James Thomson 1813 – 1867

homeopathyJames Thomson (?1813- ?1867) MD was a British orthodox physician who converted to homeopathy,

James Thomson was on the Management Committee of the English Homeopathic Association alongside William Henry Ashurst, John Burnett, Edward Cronin, Paul Francois Curie, A O Deacon, Robert S Dick, George Napoleon Epps, John Epps, Robert Frith, Joseph Glover, Robert Grosvenor, George Hayes, Thomas H Johnstone, Henry KelsallJohn Miller, William MacOubrey, Henry P Osman, Charles Thomas Pearce, William Perkins, George K Prince, James Stansfeld, Peter Stuart, Allan Templeton, William Warne, James Wilson,

A Dr. Thomson was also a friend of James John Garth Wilkinson, but I have not yet identified which Dr. Thomson this could be (see ‘of interest section below*) On 19th July 1863, Garth Wilkinson wrote to his wife Emma from Grieves’ Royal British Hotel in Edinburgh  ‘…  In Glasgow I shall hope to call on Dr. Thomson… (Swedenborg Archive K124 [a] Letter dated 19.7.1863 from Garth Wilkinson to Emma Marsh Wilkinson)…‘    

The English Homeopathic Association petitioned Parliament in defense of Charles Thomas Pearce, about the outrage of such false accusations, especially as there was no redress in law for the damage done to the defendant. The petition was seconded by John Epps, in the company of William Henry Ashurst, John Burnett, Edward Cronin, Paul Francois Curie, A O Deacon, Robert S Dick, George Napoleon Epps, Robert Frith, Joseph Glover, Robert Grosvenor, George Hayes, Thomas H Johnstone, Henry KelsallJohn Miller, Henry P Osman,, William MacOubrey, Charles Thomas Pearce, William Perkins, George K Prince, James Stansfeld, Peter Stuart, Allan Templeton, J Thomson, William Warne, and James Wilson.

Of interest:

Arthur Thomson 1910? -1980 practiced homeopathy in Hull from 1934 until his retirement in 1969. He offered classical Kentian therapeutics in partnership with his wife Dr Margaret Templeton,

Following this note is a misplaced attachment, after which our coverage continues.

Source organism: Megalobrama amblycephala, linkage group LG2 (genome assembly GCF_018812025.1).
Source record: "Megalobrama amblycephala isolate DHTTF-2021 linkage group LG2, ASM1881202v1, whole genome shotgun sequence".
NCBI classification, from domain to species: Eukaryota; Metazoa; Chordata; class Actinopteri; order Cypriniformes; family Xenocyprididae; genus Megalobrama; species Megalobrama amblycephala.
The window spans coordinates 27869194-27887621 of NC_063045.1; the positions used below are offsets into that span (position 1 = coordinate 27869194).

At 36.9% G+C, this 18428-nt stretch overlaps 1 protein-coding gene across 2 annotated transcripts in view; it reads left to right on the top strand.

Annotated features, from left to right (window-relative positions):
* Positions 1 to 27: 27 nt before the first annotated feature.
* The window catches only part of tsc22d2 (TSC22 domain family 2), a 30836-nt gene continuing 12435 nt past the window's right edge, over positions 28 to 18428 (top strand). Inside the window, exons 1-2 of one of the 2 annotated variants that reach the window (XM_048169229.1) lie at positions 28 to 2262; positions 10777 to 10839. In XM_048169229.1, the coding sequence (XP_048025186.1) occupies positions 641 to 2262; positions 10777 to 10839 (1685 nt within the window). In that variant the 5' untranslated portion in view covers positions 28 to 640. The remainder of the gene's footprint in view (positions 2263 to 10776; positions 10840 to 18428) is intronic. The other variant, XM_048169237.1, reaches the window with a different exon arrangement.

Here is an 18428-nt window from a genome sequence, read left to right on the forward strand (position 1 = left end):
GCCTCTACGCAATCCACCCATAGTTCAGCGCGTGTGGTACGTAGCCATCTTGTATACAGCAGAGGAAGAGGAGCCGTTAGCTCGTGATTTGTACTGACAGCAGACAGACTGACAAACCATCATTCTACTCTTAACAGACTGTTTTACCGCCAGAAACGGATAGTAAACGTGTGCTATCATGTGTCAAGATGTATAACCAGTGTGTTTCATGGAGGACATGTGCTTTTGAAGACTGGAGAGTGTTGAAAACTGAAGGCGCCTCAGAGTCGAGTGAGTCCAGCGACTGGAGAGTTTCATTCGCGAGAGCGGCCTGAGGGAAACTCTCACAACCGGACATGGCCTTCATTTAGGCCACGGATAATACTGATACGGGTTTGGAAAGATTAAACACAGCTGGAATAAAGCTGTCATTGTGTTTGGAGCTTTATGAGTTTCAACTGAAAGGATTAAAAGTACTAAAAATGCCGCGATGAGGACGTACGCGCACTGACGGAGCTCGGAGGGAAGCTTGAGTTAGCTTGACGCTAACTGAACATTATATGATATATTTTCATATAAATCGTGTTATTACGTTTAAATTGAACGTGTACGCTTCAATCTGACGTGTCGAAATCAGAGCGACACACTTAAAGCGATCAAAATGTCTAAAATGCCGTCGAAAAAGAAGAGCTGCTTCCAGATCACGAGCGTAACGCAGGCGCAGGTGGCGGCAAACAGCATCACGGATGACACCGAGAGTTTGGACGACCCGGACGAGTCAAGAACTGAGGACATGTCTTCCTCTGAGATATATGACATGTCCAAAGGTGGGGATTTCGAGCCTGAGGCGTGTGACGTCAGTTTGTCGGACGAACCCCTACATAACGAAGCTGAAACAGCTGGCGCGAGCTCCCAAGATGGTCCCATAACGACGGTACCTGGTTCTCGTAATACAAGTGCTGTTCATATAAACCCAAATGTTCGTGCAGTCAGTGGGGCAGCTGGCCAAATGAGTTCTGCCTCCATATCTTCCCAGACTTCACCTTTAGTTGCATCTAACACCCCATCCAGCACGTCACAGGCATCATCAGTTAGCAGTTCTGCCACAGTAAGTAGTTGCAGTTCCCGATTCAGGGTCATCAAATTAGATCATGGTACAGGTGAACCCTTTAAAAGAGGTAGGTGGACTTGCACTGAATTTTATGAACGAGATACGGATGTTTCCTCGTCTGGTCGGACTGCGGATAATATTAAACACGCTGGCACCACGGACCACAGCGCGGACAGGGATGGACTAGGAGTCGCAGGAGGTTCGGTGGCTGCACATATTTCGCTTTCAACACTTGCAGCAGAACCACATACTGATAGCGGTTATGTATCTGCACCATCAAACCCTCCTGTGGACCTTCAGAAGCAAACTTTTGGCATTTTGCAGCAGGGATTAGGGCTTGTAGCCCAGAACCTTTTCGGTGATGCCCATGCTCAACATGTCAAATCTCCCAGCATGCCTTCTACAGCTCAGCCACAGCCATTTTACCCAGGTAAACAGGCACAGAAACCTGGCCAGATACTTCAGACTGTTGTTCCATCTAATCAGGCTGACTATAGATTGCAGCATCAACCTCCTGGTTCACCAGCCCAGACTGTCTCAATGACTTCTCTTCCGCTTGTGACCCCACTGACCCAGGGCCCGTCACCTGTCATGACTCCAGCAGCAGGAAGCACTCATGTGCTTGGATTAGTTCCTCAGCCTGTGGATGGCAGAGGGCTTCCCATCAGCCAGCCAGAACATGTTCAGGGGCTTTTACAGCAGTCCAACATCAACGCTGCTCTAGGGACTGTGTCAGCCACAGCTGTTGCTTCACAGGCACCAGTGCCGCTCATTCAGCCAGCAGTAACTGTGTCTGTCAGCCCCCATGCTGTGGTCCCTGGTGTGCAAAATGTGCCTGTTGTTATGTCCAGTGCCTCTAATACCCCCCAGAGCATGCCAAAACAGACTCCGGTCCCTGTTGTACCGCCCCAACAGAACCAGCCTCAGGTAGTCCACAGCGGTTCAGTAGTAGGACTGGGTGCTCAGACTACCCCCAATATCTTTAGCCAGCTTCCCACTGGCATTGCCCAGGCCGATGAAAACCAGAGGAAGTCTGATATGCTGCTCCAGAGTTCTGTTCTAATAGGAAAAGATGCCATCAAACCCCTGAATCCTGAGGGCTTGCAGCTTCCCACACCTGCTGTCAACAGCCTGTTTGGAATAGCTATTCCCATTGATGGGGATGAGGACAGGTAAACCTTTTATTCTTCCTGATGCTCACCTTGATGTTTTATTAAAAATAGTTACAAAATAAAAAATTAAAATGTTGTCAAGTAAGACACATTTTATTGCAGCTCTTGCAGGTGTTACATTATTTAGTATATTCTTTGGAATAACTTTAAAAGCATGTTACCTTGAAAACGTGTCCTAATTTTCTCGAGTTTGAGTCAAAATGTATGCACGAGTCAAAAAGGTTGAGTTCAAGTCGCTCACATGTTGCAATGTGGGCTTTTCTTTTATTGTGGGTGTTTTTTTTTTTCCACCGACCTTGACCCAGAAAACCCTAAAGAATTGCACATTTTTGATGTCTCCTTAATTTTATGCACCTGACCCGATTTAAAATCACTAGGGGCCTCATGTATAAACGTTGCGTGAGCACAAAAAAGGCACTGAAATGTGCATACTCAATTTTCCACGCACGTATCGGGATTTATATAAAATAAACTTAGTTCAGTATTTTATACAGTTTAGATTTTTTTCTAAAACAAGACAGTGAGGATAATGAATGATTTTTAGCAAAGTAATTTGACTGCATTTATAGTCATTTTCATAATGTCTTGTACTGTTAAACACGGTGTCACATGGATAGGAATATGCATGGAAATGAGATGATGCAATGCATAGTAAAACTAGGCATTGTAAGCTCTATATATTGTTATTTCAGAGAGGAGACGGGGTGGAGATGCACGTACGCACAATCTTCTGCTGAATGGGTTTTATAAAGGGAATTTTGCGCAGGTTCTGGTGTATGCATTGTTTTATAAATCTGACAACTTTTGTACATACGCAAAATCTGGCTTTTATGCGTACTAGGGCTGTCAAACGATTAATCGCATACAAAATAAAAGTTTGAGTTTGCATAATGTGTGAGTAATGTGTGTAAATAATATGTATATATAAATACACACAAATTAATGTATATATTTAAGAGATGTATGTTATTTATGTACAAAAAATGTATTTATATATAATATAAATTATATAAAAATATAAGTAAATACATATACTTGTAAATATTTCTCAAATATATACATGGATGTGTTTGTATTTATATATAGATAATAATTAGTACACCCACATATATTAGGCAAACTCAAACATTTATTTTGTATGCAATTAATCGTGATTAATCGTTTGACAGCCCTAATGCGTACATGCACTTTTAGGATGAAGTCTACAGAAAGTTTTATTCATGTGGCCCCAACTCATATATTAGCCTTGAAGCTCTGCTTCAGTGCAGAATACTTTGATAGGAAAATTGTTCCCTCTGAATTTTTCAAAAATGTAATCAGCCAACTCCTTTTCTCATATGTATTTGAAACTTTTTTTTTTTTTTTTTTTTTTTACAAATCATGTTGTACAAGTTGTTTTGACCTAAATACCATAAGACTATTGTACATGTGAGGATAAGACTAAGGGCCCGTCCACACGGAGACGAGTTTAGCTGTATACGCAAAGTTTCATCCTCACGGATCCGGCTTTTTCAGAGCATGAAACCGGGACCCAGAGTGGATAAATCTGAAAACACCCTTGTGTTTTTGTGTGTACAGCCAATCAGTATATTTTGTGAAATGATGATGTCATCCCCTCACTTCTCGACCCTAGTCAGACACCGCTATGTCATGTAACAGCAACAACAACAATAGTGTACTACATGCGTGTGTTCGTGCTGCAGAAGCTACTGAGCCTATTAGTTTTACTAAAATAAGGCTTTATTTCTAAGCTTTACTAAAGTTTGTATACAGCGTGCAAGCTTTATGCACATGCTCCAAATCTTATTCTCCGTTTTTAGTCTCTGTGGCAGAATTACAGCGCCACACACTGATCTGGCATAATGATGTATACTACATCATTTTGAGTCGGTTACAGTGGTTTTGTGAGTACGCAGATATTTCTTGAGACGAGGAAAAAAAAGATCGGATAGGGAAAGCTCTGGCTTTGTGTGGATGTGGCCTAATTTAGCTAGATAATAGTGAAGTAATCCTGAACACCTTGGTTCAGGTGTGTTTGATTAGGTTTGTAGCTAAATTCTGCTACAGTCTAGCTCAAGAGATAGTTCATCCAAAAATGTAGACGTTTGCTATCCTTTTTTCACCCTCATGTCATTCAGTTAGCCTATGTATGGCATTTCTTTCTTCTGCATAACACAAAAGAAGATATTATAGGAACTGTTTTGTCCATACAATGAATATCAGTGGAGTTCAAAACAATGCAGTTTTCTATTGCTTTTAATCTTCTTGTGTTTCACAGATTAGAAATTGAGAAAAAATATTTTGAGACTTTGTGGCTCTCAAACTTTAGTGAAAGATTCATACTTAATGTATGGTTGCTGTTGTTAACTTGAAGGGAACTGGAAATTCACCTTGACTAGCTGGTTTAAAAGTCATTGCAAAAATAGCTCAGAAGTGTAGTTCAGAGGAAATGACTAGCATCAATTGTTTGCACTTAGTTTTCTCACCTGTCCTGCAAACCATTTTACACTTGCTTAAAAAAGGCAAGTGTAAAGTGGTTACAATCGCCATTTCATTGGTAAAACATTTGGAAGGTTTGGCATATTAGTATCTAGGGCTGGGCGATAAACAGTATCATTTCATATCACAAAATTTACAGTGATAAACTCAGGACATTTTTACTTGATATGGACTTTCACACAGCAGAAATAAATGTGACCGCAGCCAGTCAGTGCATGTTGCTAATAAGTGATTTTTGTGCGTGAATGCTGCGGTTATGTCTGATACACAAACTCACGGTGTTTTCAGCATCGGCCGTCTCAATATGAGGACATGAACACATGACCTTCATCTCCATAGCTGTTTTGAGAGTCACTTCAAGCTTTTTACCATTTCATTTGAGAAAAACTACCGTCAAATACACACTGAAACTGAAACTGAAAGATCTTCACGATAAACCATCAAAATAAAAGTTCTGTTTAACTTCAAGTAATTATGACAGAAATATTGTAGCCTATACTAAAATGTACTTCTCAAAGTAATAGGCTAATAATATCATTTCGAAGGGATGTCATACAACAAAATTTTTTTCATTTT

Dear reader, please be aware that there is a complex minefield of Thomson confusion here! Swedenborg Archive Address Book of James John Garth Wilkinson dated 1895. See also Swedenborg Archive A183r Address Book of James John Garth Wilkinson ‘Where is it’ dated 1.10.1892. See also Swedenborg Archives K125 [15] Letters from Garth Wilkinson to John Thomson. See also Swedenborg Archives K125 [16] Letters from John Thomson to Garth Wilkinson. See also Swedenborg Archives N150 [T2-T48] Letters to John Thomson from Garth Wilkinson. See also Swedenborg Archive K125 [44] letter dated ?Christmas 1892 from Garth Wilkinson to John Marten.  See also Swedenborg Archive K125 [42] Letter dated 31.7.1894 from Robert Matheson to Garth Wilkinson. See also Swedenborg Archive Address Book of James John Garth Wilkinson ‘Where is it’ dated 1.10.1892. See also http://en.wikipedia.org/wiki/James_Thomson_(B.V.) See also James Thomson, The Speedy Extinction of Evil and Misery, (University of California Press, 1 Jan 1967). Page 9. John Thomson (?-?) (Glasgow publisher Pleaknowe), listed in the ‘Where is it?’ address book at 39 John Street Glasgow (address crossed out), and at 107 North Street (address crossed out), with a note ‘… publisher…’ was a Scottish ‘… bookseller of Glasgow…’ a publisher and Swedenborgian, who also wrote poetry. John Thomson (?-?) (Glasgow publisher Pleaknowe) circulated extraordinary circulars of his book lists, citing the address Pleaknowe, Chyston, Condorrat, which also served to air his views on Scottish history and many other, often political, subjects. Garth Wilkinson sent him many books on religious subjects that had no sale in England, and John Thomson (?-?) (Glasgow publisher Pleaknowe) regularly sent Garth Wilkinson his catalogues and many books. Garth Wilkinson never actually met John Thomson (?-?) (Glasgow publisher Pleaknowe). Garth Wilkinson wrote to Robert Matheson ‘… [I] Am so glad you correspond with that dear friend of mine whom I have never seen, John Thomson. He breathes spiritual fresh air, and communicates it to those who sympathise with him…’ Confusingly, the aforementioned (Swedenborg Archive K124 [a] 19.7.1863) above, Dr. Thomson (?-?) MD Glasgow, may have been Dr. James Thomson (1813-1867) MD England, an orthodox physician who converted to homeopathy to become a member of the Management Committee of the English Homeopathic Association? Or, more likely, was this Dr. John Thomson (?-?) MD Glasgow 1828, another orthodox physician who converted to homeopathy, and late surgeon to the 1st Royal Lanarkshire Militia, who practiced at 300 Bath Street, Glasgow in 1863-4? It is entirely possible Garth Wilkinson knew both of these doctors from his time at the Hahnemann Hospital at 39 Bloomsbury Square. NB: Robert Matheson did not know John Thomson (?-?) (Glasgow publisher Pleaknowe), but he did know his cousins John Thomson (?-?) (Edinburgh Bookseller) and James Thomson (?-?) (Edinburgh Bookseller). Garth Wilkinson never referred to Dr. James Thomson (1813-1867) MD England or Dr. John Thomson (?-?) MD Glasgow in his voluminous correspondence (1890s) with John Thomson (?-?) (Glasgow Publisher Pleaknowe). Garth Wilkinson never implied  that he knew John Thomson (?-?) (Edinburgh Bookseller) or James Thomson (?-?) (Edinburgh Bookseller), but then he never specified who Dr. Thomson (?-?) MD Glasgow was in 1863 either! Fascinating! NNB: James BV Thomson (1834-1882), who would comment favourably upon Garth Wilkinson’s poetry in 1896, was a London based poet (and not related to any of the Thomsons named above as far as I know) ‘… wrote under the pseudonym Bysshe Vanolis, was a Scottish Victorian era poet famous primarily for the long poem The City of Dreadful Night (1874), an expression of bleak pessimism in a dehumanized, uncaring urban environment…’ Also listed in the ‘Where is it?’ address book is a Mrs. W H Thomson (?-?) at Tyndale Clyde Road Addiscombe Surrey, and at Hillsborough Ryde Isle of Wight and St. James Lodge Ryde Isle of Wight, with a note ‘… now till Sept. 7…’ and ‘… June 3 1897…’ though it is not possible to determine if she was related or connected to the other Thomsons in any way. Another James Thomson (?-?) (no identifier) remains hidden in the past, a radical political debater, literary critic, reviewer, journalist and early champion of Garth Wilkinson, who ‘… lacked the advantages of intimacy of a literary circle or even a university background. He was at one with his age… ‘ though I can find nothing else about him, unfortunately!